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Panel makes recommendations on members’ allowances

External photo of city hall

AN independent panel has set out its recommendations for the payment of allowances to elected members of Leicester City Council.

The recommendations, which are made by a panel of seven independent people with experience in fields including finance, local government, business, law, employment law, pay bargaining and economics, cover the allowances of the City Mayor and all 54 city councillors, including the eight assistant city mayors.

Allowances have to be set by law and would cover the period 2020/21 to 2023/24, and are calculated using a combination of factors including comparisons with other similarly-sized councils, average local salaries and the recognition of public service.

People are being given the chance to comment on the proposals before they are presented to a meeting of the full council later this month. The council will consider any comments received before deciding whether to accept the recommendations, which propose small increases in some allowances, and reductions in others.

Allowances are made up of a payment known as Basic Allowance which is paid to all 54 councillors in recompense for the time and work involved in their roles. Additionally there are Special Responsibility Allowances (SRA) covering the roles of councillors who also have particular areas of responsibility, who chair committees or who hold assistant mayor portfolios.

There is also a Civic Allowance for the annual role of Lord Mayor.

The basic allowance for councillors is currently £10,767 a year, plus £1,205 to cover travel and subsistence within the city. The panel has recommended a small increase in the basic allowance, to £10,974 a year, but also a reduction in the travel and subsistence allowance to £1,000.

The City Mayor’s remuneration is currently £72,015, and made up of an SRA of £62,148 on top of a basic allowance of £10,767 a year.

The statutory independent panel has recommended increasing the City Mayor’s SRA slightly to £64,026, which combined with the recommended increase in basic allowance, would bring the total remuneration to £75,000, having compared it to salaries of other city mayors and the region’s Police and Crime Commissioner.

There was no increase in allowances recommended for Deputy City Mayors or Assistant City Mayors, but the City Mayor is being given more flexibility to allocate their allowances according to the responsibilities which are being undertaken.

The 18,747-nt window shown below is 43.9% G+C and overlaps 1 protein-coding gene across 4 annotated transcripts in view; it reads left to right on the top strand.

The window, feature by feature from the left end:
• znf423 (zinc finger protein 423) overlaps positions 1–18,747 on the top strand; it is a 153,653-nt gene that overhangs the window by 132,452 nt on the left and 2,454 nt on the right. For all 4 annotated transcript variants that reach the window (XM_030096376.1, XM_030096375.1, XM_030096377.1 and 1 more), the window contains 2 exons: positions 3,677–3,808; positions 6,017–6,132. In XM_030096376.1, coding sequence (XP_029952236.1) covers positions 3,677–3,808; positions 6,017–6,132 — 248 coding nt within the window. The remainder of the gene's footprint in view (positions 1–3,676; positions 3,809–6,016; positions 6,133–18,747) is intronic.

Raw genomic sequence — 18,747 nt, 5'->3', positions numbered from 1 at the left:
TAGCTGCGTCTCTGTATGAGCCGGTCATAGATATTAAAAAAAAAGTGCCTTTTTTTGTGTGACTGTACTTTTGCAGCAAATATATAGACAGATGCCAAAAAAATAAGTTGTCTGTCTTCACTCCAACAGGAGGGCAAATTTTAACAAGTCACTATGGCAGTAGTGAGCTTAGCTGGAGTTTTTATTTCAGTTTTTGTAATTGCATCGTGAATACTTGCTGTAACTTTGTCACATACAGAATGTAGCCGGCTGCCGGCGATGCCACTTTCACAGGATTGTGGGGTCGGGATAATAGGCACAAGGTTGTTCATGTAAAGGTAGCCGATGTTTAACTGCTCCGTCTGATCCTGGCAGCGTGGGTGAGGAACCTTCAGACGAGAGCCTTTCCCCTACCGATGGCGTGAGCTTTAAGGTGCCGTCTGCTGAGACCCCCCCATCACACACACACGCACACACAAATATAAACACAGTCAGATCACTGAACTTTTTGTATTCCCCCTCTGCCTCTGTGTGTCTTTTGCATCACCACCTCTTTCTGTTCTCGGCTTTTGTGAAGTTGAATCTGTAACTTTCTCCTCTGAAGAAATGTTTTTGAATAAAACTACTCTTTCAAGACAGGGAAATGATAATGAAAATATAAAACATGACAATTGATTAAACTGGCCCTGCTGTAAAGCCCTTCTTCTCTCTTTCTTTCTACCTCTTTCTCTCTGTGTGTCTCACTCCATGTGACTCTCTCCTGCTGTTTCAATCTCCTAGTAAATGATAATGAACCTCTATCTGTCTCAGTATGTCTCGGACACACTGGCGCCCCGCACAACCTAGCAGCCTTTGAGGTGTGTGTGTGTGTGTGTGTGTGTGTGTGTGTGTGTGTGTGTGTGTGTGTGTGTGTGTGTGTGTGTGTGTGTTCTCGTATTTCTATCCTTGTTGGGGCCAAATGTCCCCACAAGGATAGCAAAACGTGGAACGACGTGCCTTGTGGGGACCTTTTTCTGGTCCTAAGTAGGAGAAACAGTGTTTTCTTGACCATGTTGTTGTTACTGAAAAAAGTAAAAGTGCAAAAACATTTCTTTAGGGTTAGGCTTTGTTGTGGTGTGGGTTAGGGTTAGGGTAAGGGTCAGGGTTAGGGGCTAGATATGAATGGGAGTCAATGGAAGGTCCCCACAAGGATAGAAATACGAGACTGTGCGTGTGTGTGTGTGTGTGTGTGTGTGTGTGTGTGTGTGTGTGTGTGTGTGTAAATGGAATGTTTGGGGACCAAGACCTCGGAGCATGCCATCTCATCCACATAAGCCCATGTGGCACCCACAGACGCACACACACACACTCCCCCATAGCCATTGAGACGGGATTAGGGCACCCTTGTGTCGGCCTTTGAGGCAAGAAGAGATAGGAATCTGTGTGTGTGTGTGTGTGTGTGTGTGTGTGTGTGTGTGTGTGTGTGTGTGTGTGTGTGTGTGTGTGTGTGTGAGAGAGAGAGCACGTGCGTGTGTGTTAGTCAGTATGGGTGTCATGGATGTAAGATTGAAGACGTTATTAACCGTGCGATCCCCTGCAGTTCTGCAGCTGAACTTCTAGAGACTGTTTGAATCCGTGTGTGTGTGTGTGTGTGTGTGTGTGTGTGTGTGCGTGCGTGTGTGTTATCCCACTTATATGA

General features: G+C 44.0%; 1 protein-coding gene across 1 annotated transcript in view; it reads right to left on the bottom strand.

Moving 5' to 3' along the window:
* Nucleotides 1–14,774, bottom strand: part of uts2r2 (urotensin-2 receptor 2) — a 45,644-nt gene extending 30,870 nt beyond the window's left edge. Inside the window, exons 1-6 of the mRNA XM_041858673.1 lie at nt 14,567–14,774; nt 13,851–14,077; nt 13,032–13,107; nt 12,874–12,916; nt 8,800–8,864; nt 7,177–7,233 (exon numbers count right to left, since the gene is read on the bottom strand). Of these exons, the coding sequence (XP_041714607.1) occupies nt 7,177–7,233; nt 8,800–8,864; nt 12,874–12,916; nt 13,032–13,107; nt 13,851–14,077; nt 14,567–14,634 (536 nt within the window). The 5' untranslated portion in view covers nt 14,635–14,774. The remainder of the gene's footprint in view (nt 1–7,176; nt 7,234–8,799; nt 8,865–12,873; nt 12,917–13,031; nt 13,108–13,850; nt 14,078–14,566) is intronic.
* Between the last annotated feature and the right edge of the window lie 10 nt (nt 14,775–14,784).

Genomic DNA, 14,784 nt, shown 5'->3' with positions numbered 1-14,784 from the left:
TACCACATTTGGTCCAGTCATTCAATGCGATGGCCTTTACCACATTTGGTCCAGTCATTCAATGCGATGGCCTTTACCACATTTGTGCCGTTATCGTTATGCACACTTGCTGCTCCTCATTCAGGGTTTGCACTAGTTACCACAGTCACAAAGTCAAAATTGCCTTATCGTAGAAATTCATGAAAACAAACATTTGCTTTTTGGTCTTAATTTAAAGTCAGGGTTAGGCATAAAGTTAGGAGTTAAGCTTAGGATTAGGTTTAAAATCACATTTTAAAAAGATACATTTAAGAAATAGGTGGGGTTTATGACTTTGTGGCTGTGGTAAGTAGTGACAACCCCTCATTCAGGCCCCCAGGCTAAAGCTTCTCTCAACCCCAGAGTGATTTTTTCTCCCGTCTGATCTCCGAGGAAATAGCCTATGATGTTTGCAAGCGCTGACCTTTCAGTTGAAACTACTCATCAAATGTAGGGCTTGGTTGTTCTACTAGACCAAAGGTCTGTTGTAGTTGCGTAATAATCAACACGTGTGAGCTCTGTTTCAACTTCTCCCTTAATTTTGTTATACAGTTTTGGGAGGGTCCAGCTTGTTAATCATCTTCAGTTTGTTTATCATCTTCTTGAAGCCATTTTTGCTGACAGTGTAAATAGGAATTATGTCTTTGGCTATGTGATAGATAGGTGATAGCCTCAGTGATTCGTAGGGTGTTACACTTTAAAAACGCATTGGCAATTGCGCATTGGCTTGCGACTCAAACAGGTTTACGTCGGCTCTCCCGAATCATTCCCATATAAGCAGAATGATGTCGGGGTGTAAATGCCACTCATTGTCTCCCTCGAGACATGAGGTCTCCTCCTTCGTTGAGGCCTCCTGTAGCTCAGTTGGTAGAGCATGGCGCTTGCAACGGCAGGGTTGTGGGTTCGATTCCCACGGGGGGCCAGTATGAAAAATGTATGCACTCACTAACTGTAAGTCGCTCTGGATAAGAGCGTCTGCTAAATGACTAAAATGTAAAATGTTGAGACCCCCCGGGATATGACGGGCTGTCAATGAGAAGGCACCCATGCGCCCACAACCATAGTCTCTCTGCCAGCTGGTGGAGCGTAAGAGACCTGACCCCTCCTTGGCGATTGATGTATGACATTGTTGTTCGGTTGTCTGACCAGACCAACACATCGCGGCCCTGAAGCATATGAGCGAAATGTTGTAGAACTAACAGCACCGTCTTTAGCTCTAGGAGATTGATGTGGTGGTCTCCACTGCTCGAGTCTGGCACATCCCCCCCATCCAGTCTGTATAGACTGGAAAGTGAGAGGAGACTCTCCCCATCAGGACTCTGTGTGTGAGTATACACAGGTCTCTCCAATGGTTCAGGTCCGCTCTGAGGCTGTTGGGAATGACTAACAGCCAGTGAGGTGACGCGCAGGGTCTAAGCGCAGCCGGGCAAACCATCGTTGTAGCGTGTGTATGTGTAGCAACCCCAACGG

Allowances for most other roles will remain the same, including chairs and vice chairs of committees, opposition group leader and majority group whip.

An increase was recommended for the chairs of licensing and planning roles, from £8,502 to £10,202, in recognition of the greater responsibility and time commitment involved when compared to other chairs.

The Civic Allowances for the Lord Mayor, Deputy Lord Mayor and High Bailiff will also remain unchanged.

The recommended changes would result in the overall spend on councillors’ allowances and support to increase by £7,560 – the equivalent of 0.65 percent of the total budget of £1.155m for support and allowances.

The full report can be seen at

The panel was chaired by Dr Declan Hall, an experienced Independent Remuneration Panel chair and former lecturer in local politics at the Institute of Local Government at The University of Birmingham. This was the second time Dr Hall had chaired the remuneration panel, having previously done so in 2016.

Other panellists include Chris Hobson, Director of Policy and External Affairs at the East Midlands Chamber;  Rasheed Cader, a recently-retired long-serving local magistrate; Debbie Cort of the Communications Workers Union, Telecoms and Financial Services Executive representing Midlands TUC; retired financial consultant Dennis Allum; consultant in employment equality and diversity, regulation and consumer affairs Mehrunnisa Lalani; and Professor of Economics at Queen Mary University of London, Ludovic Renou.

Chair of the panel Dr Hall said: “This review, which is required under the 2003 Members’ Allowances Regulations, has built upon the foundations laid down by the previous review in 2016.  As such it was limited in scope and has sought where it can to address anomalies arising.

 “The panel has endeavoured to maintain a balance between ensuring that councillors’ allowances and expenses are fair and support councillors in carrying out their various roles and responsibilities, while representing value for money.

“Consequently, while the panel has recommended a marginal increase in the Basic Allowances and some Special Responsibility Allowances, there has also been a decrease in the travel allowances partially offsetting any recommended increases. Furthermore, the total sum of the recommendations do not exceed the monies budgeted for councillors’ allowances and expenses.

“In particular, while recognising that the principle of public service is built into the recommendations, the panel has a duty to ensure that councillors and prospective councillors are not financially disadvantaged by being on Leicester City Council.

“Being elected onto Leicester City Council requires such support to enable local representative democracy to be open to the many, not just those who can afford it.  At the same time, the recommendations are robust, evidenced-based, comparable with peer authorities and not excessive.”

All comments received before Monday, March 16, will be presented to the full council for consideration at its meeting on Thursday, March 19.

Comments can be made by emailing